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West Virginia Governor Vows to Push For Ethane Cracker

West Virginia Gov. Earl Ray Tomblin told legislators in his State of the State Address on Wednesday that he would intensify efforts to attract an ethane cracker to the state.

"This session I will submit legislation to further refine our incentives in a fashion I believe will strengthen our competitiveness in achieving that goal," Tomblin said, adding that a single ethane cracker would be a multi-billion dollar, multi-year investment in the state.

"Let me be clear about my intentions," the governor added. "I will do everything in my power to make sure that West Virginia is positioned to take full advantage of this opportunity. I will not limit our efforts to just one project or even two. We will compete for every project -- every dollar of investment and every new job that relies on the natural resources with which we have been so blessed."

West Virginia is in competition with neighboring Ohio and Pennsylvania for an ethane cracker, which could create thousands of construction jobs over a couple of years, followed by several hundred permanent jobs. During his speech, Tomblin cited American Chemistry Council figures that estimated about 12,000 downstream manufacturing jobs could ultimately be created.

"The governor and the administration have been committed to do everything they can to attract that cracker," West Virginia Oil and Natural Gas Association Executive Director Corky DeMarco told NGI's Shale Daily on Thursday. "I think he just reinforced his commitment to not only the oil and gas industry, but also the coal industry. And that's a positive."

The governor also praised legislators for passing the landmark Natural Gas Horizontal Wells Control Act, which he signed late last year (see Shale Daily, Dec. 27, 2011).

"The extraction of natural gas and other byproducts can be a significant job creator and provide billions of dollars' worth of economic benefits to our state," Tomblin said. "We've taken the first step. With broad bipartisan support this legislature passed reasonable regulations to protect the environment while providing the regulatory certainty needed to encourage new job opportunities right here at home."

Tomblin said he had entered into an agreement with seven other unidentified states to encourage automakers to build more natural gas vehicles, and said West Virginia would look into converting more of its fleet vehicle operations to natural gas.

"It makes sense to start using fuels for our cars and buses that we produce right here in West Virginia," Tomblin said. "It is in America's best interest, and we can lead the way."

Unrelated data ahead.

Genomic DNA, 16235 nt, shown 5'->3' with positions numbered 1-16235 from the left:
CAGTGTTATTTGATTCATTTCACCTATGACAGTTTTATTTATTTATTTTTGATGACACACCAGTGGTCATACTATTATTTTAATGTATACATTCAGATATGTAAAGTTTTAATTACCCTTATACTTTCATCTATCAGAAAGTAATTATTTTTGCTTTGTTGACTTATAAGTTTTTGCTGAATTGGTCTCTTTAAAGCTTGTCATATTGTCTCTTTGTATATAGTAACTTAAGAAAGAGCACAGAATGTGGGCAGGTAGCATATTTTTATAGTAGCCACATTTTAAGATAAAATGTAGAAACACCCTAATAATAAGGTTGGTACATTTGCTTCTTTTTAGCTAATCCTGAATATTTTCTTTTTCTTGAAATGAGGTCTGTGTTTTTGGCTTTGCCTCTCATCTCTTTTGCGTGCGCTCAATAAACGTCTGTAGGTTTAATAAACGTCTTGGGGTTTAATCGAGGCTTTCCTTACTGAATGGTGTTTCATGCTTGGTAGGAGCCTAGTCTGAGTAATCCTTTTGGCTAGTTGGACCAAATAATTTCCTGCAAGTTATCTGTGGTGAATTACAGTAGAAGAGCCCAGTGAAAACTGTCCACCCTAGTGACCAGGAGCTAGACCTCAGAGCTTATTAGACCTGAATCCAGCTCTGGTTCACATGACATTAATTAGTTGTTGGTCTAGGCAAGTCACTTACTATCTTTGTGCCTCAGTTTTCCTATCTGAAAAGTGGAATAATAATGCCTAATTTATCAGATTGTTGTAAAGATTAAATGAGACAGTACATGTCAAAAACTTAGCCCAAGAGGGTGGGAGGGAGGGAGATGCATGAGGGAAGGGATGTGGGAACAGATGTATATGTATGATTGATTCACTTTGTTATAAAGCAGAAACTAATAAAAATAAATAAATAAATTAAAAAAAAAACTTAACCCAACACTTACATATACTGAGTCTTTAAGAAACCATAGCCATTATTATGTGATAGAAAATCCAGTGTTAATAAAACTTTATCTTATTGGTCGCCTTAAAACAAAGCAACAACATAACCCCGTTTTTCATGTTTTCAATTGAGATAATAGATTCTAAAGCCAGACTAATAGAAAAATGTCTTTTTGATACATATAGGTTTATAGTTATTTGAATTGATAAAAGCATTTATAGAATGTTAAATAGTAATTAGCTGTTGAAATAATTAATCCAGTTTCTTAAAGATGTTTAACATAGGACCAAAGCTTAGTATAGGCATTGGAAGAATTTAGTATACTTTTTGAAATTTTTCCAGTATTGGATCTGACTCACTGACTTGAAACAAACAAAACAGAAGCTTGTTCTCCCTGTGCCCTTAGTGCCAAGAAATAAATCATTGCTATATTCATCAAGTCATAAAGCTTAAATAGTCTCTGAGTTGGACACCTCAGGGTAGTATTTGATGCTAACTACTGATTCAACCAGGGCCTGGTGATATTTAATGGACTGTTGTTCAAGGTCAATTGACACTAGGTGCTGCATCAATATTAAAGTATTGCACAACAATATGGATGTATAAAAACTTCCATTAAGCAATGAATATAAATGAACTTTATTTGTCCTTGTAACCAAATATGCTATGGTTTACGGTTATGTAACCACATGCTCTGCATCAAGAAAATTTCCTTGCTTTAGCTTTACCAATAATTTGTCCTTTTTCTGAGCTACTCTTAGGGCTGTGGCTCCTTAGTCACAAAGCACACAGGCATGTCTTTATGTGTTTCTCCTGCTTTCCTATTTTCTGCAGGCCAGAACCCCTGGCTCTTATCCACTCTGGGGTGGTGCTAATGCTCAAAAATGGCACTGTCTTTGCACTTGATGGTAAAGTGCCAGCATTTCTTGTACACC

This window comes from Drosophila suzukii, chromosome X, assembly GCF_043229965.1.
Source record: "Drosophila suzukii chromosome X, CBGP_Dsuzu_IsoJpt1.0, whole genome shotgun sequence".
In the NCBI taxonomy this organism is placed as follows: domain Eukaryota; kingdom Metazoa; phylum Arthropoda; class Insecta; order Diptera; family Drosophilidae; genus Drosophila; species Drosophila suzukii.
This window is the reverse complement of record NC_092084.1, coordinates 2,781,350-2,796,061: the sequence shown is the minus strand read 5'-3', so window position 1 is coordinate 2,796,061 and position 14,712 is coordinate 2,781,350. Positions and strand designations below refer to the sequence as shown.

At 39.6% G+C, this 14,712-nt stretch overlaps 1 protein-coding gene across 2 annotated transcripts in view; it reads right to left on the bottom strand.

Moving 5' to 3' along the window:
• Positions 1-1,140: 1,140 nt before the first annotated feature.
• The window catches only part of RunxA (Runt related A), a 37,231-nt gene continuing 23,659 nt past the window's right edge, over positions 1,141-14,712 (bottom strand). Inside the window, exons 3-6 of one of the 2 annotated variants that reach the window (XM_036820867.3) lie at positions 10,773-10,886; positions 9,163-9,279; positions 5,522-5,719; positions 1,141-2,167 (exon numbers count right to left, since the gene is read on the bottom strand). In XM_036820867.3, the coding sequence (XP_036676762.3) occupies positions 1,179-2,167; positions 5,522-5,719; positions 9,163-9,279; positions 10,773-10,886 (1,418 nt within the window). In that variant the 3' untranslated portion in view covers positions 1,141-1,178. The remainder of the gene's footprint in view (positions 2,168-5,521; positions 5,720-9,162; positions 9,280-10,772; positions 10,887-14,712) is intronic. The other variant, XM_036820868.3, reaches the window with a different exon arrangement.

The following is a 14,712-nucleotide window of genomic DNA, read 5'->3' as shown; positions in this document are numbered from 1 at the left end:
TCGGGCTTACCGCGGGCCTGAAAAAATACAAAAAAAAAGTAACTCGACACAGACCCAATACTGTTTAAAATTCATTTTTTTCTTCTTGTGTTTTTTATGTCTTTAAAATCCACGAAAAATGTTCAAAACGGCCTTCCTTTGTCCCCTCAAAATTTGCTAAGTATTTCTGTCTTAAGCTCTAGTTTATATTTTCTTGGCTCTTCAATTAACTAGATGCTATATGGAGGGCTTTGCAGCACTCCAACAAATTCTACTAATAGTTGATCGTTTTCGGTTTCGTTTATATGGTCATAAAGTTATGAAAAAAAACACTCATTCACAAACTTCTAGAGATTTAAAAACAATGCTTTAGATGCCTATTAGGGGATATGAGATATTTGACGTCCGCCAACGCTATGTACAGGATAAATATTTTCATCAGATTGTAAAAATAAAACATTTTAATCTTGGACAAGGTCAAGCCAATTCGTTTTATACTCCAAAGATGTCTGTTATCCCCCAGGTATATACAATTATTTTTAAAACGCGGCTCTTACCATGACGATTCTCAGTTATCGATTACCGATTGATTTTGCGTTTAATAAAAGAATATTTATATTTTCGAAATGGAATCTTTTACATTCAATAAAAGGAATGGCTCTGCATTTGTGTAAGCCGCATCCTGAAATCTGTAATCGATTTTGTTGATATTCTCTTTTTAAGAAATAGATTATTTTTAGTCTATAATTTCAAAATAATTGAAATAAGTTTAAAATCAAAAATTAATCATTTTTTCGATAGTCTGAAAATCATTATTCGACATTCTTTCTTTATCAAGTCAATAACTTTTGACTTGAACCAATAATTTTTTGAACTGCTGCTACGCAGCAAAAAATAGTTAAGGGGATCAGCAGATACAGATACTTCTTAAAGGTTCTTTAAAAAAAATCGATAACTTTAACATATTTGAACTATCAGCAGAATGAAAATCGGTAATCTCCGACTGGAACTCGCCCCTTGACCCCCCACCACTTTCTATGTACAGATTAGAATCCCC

Tomblin also referred to plans by Baker Hughes Inc. to build a $40 million oilfield service facility that would create 275 new jobs in Bridgeport; plans by MarkWest Liberty to build a $400 natural gas processing complex in Wetzel County (see Shale Daily, Dec. 15, 2011); Aqua Transfer and Oilfield Solutions plan to add 50 jobs at a new office in Upshur County; and other investments by Weatherford International, Superior Appalachian Pipeline, Dominion Transmission, American Municipal Power and American Electric Power.

"This is one more tangible sign of the enormous potential to create West Virginia jobs through the responsible development of our natural resources," Tomblin said.

Charlie Burd, executive director of the Independent Oil and Gas Association of West Virginia (IOGA), told NGI's Shale Daily that he was encouraged by the governor's speech.

"The governor is spot on," Burd said Thursday. "He is absolutely correct that in this upcoming session we certainly need to do everything we can in this state to maintain the budget surpluses that we've been fortunate enough to have and maintain. You do that through good investment strategies with companies looking to locate here, good principles to entice businesses to come and a proper tax structure."

DeMarco concurred. "[Tomblin] has taken some bold steps to reinforce our financial position," he said. "We are one of only a few states to have a [budget] surplus. All of those reinforcements are good, not only if you're going to try to attract a cracker, but also if you're talking about the stability of the state that you're going to be doing business with."

Several companies are eyeing the Marcellus Shale region to locate an ethane cracker. Royal Dutch Shell plc is reportedly considering sites in West Virginia, Ohio and Pennsylvania for a cracker that could consume 60,000-80,000 b/d of ethane (see Shale Daily, Dec. 5, 2011; Sept. 7, 2011). Meanwhile, hundreds of West Virginians are petitioning companies to build a cracker in the Kanawha Valley (see Shale Daily, Dec. 15, 2011), while state officials have lobbied hard for the Mountain State (see Shale Daily, Aug. 26, 2011; July 18, 2011; May 6, 2011; Dec. 23, 2010).

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